Skip to 0 minutes and 4 seconds The Analects contain the teachings of Confucius, but as time passed, they were appreciated more for the insight they provided on politics, the economy, and literature than as a philosophical text, eventually coming to be seen as a sort of manual for virtuous conduct. We noted earlier that the warlords of the Warring States period deeply cherished the Analects. It may be that since the Analects were written at a time of social instability, their influence was especially felt at times of social unrest. The text I have here is a late-Muromachi manuscript of the Analects . It was originally a book, but it was rebound as a scroll to make it easier to carry.
Skip to 1 minute and 13 seconds We can imagine some hardened medieval warrior taking it with him everywhere he went. And then, after many generations, the book eventually came to be owned by Katsu Kaishū (), a statesman and one of the architects of modern Japan in the Meiji period (#) Kaishū’s other name was Yasuyoshi, as the stamp at the beginning of this book, “Katsu Yasuyoshi”, shows. As a government official, he is famous for conducting negotiations between governmental forces and foreign powers and for engineering the peaceful surrender of Edo castle by holding a meeting with the famous Saigo Takamori (). The meeting was held at the Satsuma estate in Tamachi, right next to Keio University here.
Skip to 2 minutes and 12 seconds Kaishū traveled to the United States on the Kanrin-maru as part of Japan’s first diplomatic mission in centuries. As a senior official of the Navy, he was among a handful of men who shaped the destiny of modern Japan in both domestic affairs and international diplomacy. Keio’s founder, Fukuzawa Yukichi (*), was his fellow traveller on the Kanrin-maru. Knowledgeable about foreign countries, well-read in the classics, and blessed with a brave spirit and inexhaustible energy, one may suppose that Kaishū succeeded in politics through sheer force and craftiness. As his motto, “The key to achievement is one word–sincerity,” shows, however, his political thought and attitude to life were deeply influenced by Confucius’ ideas.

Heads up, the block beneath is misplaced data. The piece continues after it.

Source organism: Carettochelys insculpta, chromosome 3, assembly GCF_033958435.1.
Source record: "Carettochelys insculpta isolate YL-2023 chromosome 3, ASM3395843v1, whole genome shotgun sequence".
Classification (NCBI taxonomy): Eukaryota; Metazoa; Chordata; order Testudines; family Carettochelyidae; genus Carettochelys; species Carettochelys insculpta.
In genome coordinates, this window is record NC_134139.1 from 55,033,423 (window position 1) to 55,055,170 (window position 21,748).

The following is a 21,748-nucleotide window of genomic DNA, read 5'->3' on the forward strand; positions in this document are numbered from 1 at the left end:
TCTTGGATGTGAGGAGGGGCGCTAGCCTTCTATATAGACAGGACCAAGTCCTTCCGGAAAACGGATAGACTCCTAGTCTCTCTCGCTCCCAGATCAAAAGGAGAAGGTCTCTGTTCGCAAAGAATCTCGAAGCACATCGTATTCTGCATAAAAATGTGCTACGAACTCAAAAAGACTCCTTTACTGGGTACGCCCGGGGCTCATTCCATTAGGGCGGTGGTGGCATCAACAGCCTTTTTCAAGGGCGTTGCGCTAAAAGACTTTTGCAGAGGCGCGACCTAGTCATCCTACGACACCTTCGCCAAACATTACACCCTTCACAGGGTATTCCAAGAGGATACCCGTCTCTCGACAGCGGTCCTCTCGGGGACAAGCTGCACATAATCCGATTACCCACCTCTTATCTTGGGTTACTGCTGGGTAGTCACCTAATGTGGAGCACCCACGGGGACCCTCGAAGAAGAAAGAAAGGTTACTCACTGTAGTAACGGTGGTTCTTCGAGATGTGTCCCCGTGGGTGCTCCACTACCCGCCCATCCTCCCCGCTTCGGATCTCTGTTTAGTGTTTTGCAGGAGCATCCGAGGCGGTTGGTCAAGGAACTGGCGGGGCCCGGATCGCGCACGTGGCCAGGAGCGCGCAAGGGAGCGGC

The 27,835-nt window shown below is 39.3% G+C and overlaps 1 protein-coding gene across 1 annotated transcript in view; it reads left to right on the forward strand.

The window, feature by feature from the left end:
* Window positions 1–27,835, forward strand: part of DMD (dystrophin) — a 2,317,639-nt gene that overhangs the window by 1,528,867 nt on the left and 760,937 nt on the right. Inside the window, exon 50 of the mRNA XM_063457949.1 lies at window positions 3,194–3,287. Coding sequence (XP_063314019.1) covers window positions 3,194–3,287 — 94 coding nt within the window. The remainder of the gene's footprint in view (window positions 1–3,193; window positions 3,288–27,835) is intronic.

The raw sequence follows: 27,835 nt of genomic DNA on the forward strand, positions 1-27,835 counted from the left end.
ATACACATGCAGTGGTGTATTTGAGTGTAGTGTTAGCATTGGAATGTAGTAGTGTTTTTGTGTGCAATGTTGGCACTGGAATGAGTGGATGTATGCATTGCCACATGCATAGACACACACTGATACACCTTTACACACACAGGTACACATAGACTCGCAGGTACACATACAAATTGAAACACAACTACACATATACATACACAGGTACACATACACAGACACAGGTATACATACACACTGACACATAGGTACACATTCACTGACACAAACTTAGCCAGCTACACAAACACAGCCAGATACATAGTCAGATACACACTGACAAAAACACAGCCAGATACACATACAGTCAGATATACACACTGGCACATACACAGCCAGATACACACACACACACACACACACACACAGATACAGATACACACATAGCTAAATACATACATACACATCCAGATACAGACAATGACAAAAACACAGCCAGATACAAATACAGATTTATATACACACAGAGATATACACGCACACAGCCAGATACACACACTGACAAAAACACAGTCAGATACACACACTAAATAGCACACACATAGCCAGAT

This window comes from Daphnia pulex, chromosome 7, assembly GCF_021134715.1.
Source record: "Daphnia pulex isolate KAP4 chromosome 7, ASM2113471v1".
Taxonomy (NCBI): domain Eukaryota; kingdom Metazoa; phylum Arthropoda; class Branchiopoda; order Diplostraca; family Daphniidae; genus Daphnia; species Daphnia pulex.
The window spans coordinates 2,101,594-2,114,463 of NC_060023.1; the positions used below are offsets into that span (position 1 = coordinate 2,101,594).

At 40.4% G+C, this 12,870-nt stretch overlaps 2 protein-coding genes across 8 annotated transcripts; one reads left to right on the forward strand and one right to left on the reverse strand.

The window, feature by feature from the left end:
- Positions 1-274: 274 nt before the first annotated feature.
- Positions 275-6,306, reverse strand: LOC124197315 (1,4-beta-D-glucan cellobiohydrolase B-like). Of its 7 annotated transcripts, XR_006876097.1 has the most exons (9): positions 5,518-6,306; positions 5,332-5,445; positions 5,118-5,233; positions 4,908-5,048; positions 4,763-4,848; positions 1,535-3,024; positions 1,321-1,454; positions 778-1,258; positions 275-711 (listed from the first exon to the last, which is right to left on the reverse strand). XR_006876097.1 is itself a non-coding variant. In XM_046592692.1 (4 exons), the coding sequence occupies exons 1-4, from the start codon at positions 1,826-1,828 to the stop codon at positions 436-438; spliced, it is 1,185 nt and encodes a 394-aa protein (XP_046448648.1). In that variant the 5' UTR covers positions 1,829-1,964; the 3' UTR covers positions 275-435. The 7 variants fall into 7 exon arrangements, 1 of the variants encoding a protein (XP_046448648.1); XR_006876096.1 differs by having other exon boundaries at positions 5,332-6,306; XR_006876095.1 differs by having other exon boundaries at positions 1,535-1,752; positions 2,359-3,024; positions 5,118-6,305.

Skip to 3 minutes and 9 seconds There is a saying in the Analects that goes: “The way of the Master is loyalty and devotion to others, nothing else.” We can assume that by “sincerity” Kaishū meant honest commitment to others. Like Confucius, he travelled the world and taught how to govern a country well. And from the Analects, he learned how one ought to conduct oneself in times of social upheaval.
Skip to 3 minutes and 37 seconds He wrote: “To govern, learning and knowledge come second; sincerity and devotion to office are the most important thing.”
Skip to 3 minutes and 50 seconds The Analects contain passages like the following: “The Master said, “When a prince’s personal conduct is correct, his government is effective without the issuing of orders. If his personal conduct is not correct, he may issue orders, but they will not be followed.” It is easy to see how indebted to Confucian ideas Kaishū’s politics was. Another of Kaishū’s ideals was ”Honest poverty and nobility of character”, which is also close to the Confucian attitude to material wealth.
Skip to 4 minutes and 36 seconds It is said in the Analects: “The Master said, “Extravagance leads to insubordination, and parsimony to meanness. It is better to be mean than to be insubordinate.” Thus, through such figures as Kaishū, the influence of the Analects extended to the sphere of politics and the economy, in Japan and in the rest of East Asia.
Keywords (terms, period names, figure’s names) in the video
- Edo castle
- Fukuzawa Yukichi (1834-1901)
- Saigō Takamori (1828-1877)
- Meiji period, Japan
- Muromachi period, Japan
- Warring States, Japan